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The True Cost of the Climate Stalemate in Congress

How bad is the climate stalemate? In the United States, we have gotten used to legislative inaction, on climate as with much else. But even by those debased standards a failure to pass a major emissions-cutting bill this Congress would be, potentially, a generational setback — pushing hopes for paradigm-shifting legislation so far over the time horizon they effectively disappear. To listen to many on the environmental left, it could prove to be a defeat worse than the election of Donald Trump — potentially more damaging both because it comes at a more perilous and urgent time and because it’s not at all clear when the next opportunity would materialize.

At the moment, prospects for such a bill seem grim. The key vote, Senator Joe Manchin of West Virginia, has rejected version after version of Build Back Better and has recently begun huddling with Republicans to talk about a bipartisan energy bill — which may or may not be political theater, and surely signals at least frustration with, and possibly disinterest in, negotiating further with other Democrats and the White House.

But since Memorial Day is one conventional-wisdom deadline for introducing new legislation, since no major replacement has publicly emerged, and since the political prospects for passing anything headlined by climate action on a bipartisan basis seem intuitively thin, the most recent iteration of Build Back Better still hangs in the air as a sort of natural comparison point and conceptual model — what we talk about when we talk about Democrats passing climate legislation. And when we talk about it in those terms, the cost of inaction looks really, really large.

Here are seven ways of tabulating it.

We would add about five billion tons of additional carbon to the atmosphere.

It can be hard to calculate the precise effect of legislation before it is passed and implemented (as some of the underwhelming impacts of Obamacare have demonstrated). But a team of Princeton researchers led by Jesse Jenkins, an assistant professor of energy systems engineering and policy, has been running real-time projections of the impact of Build Back Better as it evolved (including finding that when the bill was revised to offer much more carrot and much less stick, there was a negligible effect on its estimated impact.)

With no bill at all, by 2030, Jenkins and his REPEAT (Rapid Energy Policy Evaluation and Analysis Toolkit) team calculate, the country would be 5.5 billion tons short of a net-zero pathway by 2030. Five billion of those tons would be the result of this legislative failure, and the gap would be growing by the year; in 2030, they calculate an annual shortfall of 1.3 billion.

91 percent of Biden’s decarbonization pledge would go unfulfilled.

President Biden has repeatedly pledged to make America carbon-neutral by 2050, and to meet the necessary interim target of cutting the country’s emissions in half by 2030. Overall, Jenkins and his team calculate, legislative failure would leave 91 percent of the job unfulfilled.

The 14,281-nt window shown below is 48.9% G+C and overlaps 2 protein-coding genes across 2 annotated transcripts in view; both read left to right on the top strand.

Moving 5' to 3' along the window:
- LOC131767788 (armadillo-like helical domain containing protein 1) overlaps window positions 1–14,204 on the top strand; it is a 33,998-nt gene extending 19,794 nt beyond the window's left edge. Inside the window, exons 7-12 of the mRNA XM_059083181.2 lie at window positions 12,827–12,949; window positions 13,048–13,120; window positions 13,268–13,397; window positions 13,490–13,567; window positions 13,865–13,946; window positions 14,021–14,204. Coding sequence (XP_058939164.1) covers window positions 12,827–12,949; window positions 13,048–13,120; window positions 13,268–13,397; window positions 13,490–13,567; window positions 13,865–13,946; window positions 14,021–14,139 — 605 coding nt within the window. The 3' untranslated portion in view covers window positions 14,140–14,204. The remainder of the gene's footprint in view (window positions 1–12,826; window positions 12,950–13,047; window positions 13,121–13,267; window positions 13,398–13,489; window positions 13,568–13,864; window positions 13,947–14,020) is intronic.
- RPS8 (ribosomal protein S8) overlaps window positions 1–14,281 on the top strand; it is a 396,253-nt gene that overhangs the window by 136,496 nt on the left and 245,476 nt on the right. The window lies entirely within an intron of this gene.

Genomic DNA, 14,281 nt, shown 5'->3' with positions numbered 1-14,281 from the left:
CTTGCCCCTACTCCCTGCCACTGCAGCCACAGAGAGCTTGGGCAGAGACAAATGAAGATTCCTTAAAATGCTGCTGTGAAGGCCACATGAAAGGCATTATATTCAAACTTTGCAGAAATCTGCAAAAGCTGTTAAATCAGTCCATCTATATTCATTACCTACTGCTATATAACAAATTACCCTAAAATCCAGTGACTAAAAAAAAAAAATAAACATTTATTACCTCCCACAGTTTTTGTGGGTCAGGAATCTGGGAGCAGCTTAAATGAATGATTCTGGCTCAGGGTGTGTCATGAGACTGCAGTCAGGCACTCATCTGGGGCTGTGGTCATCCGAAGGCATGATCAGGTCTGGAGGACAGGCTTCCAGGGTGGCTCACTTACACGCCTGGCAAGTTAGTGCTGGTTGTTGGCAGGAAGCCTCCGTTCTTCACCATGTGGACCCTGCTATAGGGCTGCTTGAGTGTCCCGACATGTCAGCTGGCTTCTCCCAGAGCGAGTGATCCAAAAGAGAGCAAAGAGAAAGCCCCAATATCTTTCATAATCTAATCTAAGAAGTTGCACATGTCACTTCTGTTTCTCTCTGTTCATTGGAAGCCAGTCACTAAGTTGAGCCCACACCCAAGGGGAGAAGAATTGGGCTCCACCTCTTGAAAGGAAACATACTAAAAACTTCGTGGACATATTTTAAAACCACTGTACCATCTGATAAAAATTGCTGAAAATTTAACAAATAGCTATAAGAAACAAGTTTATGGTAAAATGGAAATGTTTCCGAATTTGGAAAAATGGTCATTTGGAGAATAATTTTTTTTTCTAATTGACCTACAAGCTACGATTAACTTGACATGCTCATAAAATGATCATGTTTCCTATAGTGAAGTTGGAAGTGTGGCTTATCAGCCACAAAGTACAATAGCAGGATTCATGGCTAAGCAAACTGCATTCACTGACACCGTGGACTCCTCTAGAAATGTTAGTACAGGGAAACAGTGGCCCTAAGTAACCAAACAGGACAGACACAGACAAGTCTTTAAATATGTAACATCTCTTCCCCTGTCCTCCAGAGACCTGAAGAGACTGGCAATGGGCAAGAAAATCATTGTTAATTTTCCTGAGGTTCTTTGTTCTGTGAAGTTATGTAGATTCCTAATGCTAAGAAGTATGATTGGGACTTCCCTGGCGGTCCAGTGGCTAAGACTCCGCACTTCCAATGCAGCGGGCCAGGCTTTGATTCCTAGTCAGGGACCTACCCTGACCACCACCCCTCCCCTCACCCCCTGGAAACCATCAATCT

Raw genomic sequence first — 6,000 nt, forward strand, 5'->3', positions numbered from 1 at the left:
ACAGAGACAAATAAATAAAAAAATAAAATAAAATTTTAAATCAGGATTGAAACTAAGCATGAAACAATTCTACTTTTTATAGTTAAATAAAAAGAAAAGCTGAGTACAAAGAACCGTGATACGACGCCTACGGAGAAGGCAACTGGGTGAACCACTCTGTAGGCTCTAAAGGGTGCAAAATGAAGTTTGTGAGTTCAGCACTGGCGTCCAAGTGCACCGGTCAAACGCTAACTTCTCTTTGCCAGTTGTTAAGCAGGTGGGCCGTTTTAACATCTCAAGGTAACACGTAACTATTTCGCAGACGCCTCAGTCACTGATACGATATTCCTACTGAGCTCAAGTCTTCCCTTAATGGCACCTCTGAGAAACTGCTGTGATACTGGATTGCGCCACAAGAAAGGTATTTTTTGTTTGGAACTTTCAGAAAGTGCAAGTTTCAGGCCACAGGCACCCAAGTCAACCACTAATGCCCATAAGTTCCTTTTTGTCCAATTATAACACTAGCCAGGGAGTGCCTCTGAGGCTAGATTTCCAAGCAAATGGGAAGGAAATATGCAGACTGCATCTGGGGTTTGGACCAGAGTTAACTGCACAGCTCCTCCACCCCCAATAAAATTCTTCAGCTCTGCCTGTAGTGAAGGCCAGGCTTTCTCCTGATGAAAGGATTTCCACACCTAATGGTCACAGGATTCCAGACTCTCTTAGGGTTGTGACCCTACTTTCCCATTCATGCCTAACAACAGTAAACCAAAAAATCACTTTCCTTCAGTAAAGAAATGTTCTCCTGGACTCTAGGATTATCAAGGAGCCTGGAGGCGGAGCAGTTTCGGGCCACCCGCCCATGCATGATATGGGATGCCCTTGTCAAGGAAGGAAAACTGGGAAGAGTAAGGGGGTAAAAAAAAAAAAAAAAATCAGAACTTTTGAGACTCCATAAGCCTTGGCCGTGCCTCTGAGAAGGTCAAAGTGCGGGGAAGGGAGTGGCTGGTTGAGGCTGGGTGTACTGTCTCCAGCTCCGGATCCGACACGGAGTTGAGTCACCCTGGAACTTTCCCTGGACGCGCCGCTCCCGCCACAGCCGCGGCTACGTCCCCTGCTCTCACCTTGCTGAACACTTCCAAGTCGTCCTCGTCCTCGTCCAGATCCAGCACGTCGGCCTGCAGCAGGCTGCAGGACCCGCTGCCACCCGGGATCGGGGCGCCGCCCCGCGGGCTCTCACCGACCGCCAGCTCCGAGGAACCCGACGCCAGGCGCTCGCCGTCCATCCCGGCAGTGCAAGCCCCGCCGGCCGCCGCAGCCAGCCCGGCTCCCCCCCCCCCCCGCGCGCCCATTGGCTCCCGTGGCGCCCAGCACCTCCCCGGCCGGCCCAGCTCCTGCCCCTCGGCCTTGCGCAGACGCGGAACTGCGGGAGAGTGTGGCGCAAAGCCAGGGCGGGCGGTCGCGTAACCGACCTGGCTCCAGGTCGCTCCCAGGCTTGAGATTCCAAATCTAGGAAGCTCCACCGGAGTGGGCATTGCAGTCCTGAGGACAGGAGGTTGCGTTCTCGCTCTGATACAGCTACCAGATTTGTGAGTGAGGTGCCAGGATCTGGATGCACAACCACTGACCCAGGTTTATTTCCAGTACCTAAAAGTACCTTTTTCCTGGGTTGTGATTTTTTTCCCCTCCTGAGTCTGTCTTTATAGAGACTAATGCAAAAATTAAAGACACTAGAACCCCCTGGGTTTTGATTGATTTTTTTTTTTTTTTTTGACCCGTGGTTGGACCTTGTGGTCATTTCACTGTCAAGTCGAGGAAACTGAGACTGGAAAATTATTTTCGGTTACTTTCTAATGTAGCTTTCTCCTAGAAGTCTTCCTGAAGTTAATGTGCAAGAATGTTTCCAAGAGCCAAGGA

Jenkins also estimates that failure to pass the bill will cost two million American jobs, compared to a future in which it had become law; withdraw $1.5 trillion of necessary investment from new energy supplies and sectors, potentiallykilling the future of not just much-debated carbon-capture projects but also nuclear and hydrogen power as well; and raise overall energy expenditure by 7 percent nationwide, despite what critics often say about the “costs” of clean energy.

We almost certainly lose two years — and possibly a decade or more.

It’s always foolish to game out legislative dynamics past the next election. But as Beltway thinking currently holds, it is a very safe bet that Democrats will lose at least one chamber of Congress this fall, and given the shape of the Senate map (and its much-discussed imbalance toward Republicans) it isn’t likely that Democrats would regain a legislative trifecta before … well, honestly, it’s hard to say when. Perhaps 2026, 2028, or potentially past 2030, at which point the country is supposed to have cut its carbon emissions in half.

For the most casual observers, another delay may seem like not a terrifically big deal — a failure now, sure, but, hey, we’ll get it done next time. But even putting aside the matter of the Senate map, climate action doesn’t work that way. Push a bill expanding health care back a decade and you impose 10 years of needless suffering, but you don’t make it trickier — or impossible — to reach the same number of uninsured at the end of that time. With climate, every year of delay eats into our carbon budget, raises global temperatures, and makes the future path to any hoped-for target that much more vertiginous, as this memorable graph from last fall by the German scientist Lasse Kummer, illustrating the global story, makes quite clear:

Tens of thousands of American lives would be needlessly lost to air pollution.

According to REPEAT, at least 24,000 additional Americans would die by 2030 without Build Back Better than would if it became law, all from the effects of air pollution produced by the continued burning of fossil fuels.

That number may well be low, I think, given that a new paper published by researchers from the University of Wisconsin, Madison, finds that clean energy policy could save 50,000 lives and $600 billion each year, and that a high-end estimate by Harvard researchers published last year suggested that 350,000 Americans may die annually from such pollution from the burning of fossil fuels.